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From Shawn Jiang <>
Subject Re: Apache Karaf info
Date Tue, 20 Oct 2009 04:31:36 GMT
On Fri, Sep 4, 2009 at 3:43 AM, Jarek Gawor <> wrote:

> Hey,
> Apache Karaf was mentioned a couple times on this list as something we
> want to consider for using in/for Geronimo 3.0. So, I've been looking
> at it for last few days to get a better understanding how it works,
> what it does, etc. and thought maybe others want to know what I
> learned about it. Overall, I think it fits pretty well for what we
> want to do with Geronimo.
> What does Karaf have?
> - JMX (rfc 139): it actually uses the RI from OSGi Alliance

I noticed there's rfc 139 RI(ASL2) in Karaf too, I'm wondering if geronimo
can use this RI as rfc 139 implementation directly.

- Blueprint (rfc 124): it uses Geronimo implementation. It actually
> uses Blueprint to deploy and configure all of the services it
> provides. For example, the JMX connector, rmi registry, mbean server,
> gshell commands, all are configured via Blueprint. It also uses the
> Blueprint features that were deleted from the official spec but we
> still kept it in the Geronimo impl - i.e. the Configuration Admin
> service support and namespace handler extensions.

> - GShell: provides commands for osgi operations (install bundle,
> uninstall bundle, stop, start, etc.), adding/changing/deleting
> configurations (for Configuration Admin service support), some basic
> shell commands (exec, grep, etc)., some commands for creating Karaf
> instances (same idea as in Geronimo), some for inspecting logs, and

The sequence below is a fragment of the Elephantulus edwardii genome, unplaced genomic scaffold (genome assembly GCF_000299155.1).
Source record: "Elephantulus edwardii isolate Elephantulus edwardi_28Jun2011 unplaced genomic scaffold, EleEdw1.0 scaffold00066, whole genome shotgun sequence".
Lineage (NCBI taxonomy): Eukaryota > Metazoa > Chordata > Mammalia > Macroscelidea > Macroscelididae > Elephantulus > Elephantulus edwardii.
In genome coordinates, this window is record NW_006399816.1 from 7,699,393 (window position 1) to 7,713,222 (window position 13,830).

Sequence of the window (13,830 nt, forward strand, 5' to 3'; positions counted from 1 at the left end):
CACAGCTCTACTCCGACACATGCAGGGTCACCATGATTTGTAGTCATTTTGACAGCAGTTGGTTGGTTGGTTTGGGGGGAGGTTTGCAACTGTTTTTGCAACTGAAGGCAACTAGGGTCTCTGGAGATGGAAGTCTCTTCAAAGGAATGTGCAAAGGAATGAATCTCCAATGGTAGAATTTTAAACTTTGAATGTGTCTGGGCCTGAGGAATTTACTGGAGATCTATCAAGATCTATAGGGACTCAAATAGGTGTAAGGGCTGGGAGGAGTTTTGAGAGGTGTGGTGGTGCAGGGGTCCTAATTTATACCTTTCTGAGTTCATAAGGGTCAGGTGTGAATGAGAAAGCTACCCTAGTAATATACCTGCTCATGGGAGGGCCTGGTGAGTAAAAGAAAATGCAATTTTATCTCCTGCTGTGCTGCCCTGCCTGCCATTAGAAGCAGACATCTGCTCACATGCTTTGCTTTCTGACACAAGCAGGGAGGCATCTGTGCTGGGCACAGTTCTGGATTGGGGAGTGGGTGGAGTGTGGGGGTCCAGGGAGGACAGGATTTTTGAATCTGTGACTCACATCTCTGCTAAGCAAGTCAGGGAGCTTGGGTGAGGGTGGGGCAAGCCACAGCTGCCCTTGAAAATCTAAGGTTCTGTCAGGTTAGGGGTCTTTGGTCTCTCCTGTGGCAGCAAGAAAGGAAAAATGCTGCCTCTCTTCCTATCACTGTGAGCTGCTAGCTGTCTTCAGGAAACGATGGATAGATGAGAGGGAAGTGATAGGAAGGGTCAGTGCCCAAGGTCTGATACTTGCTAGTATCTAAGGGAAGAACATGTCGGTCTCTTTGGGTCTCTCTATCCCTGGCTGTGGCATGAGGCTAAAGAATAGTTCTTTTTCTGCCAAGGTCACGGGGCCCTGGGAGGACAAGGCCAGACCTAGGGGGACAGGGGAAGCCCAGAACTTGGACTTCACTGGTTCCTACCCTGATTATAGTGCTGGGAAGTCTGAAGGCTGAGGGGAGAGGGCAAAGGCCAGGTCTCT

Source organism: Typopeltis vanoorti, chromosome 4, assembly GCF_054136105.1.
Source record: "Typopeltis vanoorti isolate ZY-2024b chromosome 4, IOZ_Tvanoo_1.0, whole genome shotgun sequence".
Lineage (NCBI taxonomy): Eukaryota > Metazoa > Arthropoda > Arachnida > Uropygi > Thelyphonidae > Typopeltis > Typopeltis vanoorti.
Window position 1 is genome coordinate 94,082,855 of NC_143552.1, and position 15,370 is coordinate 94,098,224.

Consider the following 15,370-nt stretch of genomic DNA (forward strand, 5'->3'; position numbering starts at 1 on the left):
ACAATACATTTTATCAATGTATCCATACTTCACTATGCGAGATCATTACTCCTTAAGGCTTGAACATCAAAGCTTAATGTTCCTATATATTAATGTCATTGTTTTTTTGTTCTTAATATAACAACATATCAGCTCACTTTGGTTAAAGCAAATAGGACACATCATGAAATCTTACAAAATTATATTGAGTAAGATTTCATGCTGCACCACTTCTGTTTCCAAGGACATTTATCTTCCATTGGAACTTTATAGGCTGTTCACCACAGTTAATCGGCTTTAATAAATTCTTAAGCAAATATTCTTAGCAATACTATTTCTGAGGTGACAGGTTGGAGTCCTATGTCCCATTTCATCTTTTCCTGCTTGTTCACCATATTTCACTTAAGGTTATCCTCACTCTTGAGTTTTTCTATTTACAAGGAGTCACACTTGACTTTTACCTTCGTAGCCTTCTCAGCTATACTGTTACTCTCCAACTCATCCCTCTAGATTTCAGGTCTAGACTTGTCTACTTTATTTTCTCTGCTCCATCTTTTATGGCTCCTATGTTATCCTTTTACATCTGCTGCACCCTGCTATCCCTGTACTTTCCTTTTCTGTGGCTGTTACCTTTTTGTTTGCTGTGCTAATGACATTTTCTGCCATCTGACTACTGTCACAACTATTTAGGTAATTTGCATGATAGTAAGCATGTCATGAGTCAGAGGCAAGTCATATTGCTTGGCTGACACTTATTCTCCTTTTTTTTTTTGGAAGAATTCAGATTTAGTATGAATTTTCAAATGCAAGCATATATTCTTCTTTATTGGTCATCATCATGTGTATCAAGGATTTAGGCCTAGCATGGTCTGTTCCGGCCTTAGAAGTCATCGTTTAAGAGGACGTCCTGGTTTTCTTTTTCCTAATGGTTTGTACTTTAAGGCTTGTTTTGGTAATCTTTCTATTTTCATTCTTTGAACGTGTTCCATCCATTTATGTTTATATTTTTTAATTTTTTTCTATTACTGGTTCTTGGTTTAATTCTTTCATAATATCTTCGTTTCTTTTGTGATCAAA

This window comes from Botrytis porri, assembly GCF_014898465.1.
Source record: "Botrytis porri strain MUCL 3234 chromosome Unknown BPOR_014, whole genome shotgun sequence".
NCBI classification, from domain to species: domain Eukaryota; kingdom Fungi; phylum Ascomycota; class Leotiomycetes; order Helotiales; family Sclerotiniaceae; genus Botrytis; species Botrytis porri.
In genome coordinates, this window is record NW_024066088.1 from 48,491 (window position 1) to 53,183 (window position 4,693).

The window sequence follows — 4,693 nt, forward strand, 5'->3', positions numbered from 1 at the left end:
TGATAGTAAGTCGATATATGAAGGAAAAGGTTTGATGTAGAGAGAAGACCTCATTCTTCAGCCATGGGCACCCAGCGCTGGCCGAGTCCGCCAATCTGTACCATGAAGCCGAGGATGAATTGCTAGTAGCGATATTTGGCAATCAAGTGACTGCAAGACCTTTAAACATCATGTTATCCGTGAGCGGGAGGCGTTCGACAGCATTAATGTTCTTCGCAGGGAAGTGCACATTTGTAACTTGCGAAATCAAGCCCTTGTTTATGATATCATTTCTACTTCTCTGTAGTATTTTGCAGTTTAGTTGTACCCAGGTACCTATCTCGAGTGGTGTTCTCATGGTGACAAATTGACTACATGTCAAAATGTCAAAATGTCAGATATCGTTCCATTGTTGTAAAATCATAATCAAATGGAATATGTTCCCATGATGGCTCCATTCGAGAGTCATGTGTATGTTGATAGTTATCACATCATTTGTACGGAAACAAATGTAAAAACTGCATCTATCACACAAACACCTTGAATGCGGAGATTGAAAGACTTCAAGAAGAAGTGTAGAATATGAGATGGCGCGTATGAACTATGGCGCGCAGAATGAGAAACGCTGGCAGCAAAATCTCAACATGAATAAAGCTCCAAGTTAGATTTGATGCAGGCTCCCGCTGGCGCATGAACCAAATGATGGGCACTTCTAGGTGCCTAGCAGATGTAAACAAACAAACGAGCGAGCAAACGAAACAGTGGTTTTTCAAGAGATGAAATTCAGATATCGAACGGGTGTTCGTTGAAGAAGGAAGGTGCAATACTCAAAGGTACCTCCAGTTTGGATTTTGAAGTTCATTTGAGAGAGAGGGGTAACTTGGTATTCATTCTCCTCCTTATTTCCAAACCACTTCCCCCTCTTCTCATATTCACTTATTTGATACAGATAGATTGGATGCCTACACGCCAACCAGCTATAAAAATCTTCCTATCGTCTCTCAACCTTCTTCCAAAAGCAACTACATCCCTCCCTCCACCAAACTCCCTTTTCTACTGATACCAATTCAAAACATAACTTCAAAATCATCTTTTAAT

> some ssh commands. I think you can install ssh daemon and ssh into the
> console but I have not tried that.
> - Logging service: provided by Pax Logging, exposes all the logging
> API (slf4j, commons logging, etc.)
> - Additional url handlers for mvn and wrap urls. That's provided by
> Pax Url bundles. The mvn: url handler allow you to specify a url in
> mvn://group/artifacts/version/type format, and the handler will go out
> to a specified set of repositories (local or remote) and resolve the
> bundle and install it. The wrap: url handler allows transform and
> install non OSGi jar files into OSGi bundles. See Pax Url for more
> details.
> - It also comes with Preference Service and Configuration Admin
> Service - both provided by Felix.
> - "File Install" bundle provided by Felix. It provides hot
> deployment/update functionality. For example, you can drop bundles
> into the "deploy" directory and they will be automatically deployed
> (just like in Geronimo) and also, it can watch configuration files
> (those in "etc" directory) and update the corresponding Configuration
> objects (from Configuration Admin service). More on this below.
> - Some JAAS security support which I haven't looked at yet.
> How does it work?
> Karaf can work on top of any OSGi framework and in fact comes with
> Equinox and Felix jars but by default it boots Felix. Karaf starts by
> instantiating the OSGi framework and than reads etc/
> file which contains an ordered list of bundles (and their run level)